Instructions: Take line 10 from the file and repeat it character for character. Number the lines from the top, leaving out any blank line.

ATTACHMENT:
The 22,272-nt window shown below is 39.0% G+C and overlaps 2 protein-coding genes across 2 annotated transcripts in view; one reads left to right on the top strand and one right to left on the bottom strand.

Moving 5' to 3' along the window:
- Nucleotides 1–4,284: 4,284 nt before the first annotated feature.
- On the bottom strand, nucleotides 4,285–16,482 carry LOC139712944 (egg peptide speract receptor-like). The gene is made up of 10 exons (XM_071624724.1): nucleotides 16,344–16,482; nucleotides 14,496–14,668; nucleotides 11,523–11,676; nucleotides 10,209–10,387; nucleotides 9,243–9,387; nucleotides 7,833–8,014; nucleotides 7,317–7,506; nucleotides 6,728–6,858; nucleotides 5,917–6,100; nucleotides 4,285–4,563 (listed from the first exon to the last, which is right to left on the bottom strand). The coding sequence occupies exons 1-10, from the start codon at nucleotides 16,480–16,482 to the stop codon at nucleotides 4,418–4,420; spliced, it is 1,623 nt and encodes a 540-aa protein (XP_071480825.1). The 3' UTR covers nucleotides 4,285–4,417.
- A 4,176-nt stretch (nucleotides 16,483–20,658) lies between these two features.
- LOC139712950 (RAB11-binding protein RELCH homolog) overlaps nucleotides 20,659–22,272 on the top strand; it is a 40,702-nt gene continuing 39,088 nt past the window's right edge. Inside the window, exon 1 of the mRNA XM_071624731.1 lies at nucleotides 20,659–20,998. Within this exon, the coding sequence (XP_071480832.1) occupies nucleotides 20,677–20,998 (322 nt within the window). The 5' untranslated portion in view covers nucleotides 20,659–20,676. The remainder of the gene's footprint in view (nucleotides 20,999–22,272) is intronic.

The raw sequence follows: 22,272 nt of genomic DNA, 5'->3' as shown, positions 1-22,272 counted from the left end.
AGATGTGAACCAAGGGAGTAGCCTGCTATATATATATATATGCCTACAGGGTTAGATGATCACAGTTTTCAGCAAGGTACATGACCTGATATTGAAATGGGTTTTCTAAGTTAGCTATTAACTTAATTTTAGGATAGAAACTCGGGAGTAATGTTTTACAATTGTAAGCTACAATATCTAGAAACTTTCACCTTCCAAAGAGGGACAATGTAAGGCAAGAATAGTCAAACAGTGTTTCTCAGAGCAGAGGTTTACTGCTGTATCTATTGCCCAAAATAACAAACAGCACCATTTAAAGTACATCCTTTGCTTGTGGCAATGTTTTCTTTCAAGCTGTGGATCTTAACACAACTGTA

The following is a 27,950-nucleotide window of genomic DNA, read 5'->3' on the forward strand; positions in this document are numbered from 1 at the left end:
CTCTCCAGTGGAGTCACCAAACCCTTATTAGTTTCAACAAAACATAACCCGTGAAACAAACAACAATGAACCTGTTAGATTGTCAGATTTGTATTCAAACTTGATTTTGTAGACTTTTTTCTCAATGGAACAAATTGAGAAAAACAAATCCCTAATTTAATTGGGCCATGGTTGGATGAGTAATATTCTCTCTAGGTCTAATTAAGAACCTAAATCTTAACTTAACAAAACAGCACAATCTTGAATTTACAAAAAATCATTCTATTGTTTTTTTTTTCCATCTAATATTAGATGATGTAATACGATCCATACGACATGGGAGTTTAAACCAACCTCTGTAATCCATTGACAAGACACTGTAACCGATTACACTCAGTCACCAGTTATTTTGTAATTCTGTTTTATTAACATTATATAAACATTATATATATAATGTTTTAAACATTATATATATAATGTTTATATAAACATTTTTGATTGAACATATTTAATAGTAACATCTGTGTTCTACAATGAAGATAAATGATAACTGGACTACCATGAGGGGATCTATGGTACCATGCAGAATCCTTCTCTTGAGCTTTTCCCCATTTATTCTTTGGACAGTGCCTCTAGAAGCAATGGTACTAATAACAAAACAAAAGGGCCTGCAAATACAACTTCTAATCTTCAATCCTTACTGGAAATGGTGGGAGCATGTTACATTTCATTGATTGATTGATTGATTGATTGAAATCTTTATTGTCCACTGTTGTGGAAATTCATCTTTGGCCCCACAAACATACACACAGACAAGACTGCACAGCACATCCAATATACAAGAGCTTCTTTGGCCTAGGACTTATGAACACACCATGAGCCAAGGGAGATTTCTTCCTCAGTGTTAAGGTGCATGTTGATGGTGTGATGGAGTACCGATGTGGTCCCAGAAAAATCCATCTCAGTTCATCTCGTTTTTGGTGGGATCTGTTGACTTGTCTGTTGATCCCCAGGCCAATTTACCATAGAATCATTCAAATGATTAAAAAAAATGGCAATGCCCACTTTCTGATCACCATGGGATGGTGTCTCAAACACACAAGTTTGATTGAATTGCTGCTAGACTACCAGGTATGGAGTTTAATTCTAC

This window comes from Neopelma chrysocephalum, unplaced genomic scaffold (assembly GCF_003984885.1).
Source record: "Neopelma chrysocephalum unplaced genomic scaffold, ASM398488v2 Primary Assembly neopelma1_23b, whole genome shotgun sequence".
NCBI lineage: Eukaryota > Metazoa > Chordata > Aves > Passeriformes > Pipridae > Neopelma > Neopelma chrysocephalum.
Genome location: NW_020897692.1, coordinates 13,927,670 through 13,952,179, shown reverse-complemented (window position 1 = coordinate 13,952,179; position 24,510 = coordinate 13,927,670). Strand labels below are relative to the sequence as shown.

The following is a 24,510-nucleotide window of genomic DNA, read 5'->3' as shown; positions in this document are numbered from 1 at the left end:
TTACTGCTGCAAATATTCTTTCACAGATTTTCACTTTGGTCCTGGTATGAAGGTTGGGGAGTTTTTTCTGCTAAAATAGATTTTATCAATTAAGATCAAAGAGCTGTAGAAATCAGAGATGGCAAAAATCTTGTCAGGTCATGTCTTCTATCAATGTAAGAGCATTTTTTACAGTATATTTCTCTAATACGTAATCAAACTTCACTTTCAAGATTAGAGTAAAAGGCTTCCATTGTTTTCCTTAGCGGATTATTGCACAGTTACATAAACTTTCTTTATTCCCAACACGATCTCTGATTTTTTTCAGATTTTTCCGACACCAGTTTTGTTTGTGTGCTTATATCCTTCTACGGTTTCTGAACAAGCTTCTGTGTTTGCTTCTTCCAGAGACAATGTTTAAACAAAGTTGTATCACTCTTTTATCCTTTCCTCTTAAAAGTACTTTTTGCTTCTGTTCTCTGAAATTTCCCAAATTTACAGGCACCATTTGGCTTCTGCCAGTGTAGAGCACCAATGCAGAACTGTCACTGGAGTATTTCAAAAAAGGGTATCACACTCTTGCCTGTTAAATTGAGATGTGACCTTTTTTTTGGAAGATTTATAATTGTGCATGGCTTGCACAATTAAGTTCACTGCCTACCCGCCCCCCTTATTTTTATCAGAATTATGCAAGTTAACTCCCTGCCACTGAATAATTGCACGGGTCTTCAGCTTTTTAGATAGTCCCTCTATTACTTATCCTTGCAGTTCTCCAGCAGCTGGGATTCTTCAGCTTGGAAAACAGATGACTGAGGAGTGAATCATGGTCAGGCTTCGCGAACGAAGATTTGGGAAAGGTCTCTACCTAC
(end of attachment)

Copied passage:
CTCTCCAGTGGAGTCACCAAACCCTTATTAGTTTCAACAAAACATAACCCGTGAAACAAACAACAATGAACCTGTTAGATTGTCAGATTTGTATTCAAACTTGATTTTGTAGACTTTTTTCTCAATGGAACAAATTGAGAAAAACAAATCCCTAATTTAATTGGGCCATGGTTGGATGAGTAATATTCTCTCTAGGTCTAATTAAGAACCTAAATCTTAACTTAACAAAACAGCACAATCTTGAATTTACAAAAAATCATTCTATTGTTTTTTTTTTCCATCTAATATTAGATGATGTAATACGATCCATACGACATGGGAGTTTAAACCAACCTCTGTAATCCATTGACAAGACACTGTAACCGATTACACTCAGTCACCAGTTATTTTGTAATTCTGTTTTATTAACATTATATAAACATTATATATATAATGTTTTAAACATTATATATATAATGTTTATATAAACATTTTTGATTGAACATATTTAATAGTAACATCTGTGTTCTACAATGAAGATAAATGATAACTGGACTACCATGAGGGGATCTATGGTACCATGCAGAATCCTTCTCTTGAGCTTTTCCCCATTTATTCTTTGGACAGTGCCTCTAGAAGCAATGGTACTAATAACAAAACAAAAGGGCCTGCAAATACAACTTCTAATCTTCAATCCTTACTGGAAATGGTGGGAGCATGTTACATTTCATTGATTGATTGATTGATTGATTGAAATCTTTATTGTCCACTGTTGTGGAAATTCATCTTTGGCCCCACAAACATACACACAGACAAGACTGCACAGCACATCCAATATACAAGAGCTTCTTTGGCCTAGGACTTATGAACACACCATGAGCCAAGGGAGATTTCTTCCTCAGTGTTAAGGTGCATGTTGATGGTGTGATGGAGTACCGATGTGGTCCCAGAAAAATCCATCTCAGTTCATCTCGTTTTTGGTGGGATCTGTTGACTTGTCTGTTGATCCCCAGGCCAATTTACCATAGAATCATTCAAATGATTAAAAAAAATGGCAATGCCCACTTTCTGATCACCATGGGATGGTGTCTCAAACACACAAGTTTGATTGAATTGCTGCTAGACTACCAGGTATGGAGTTTAATTCTAC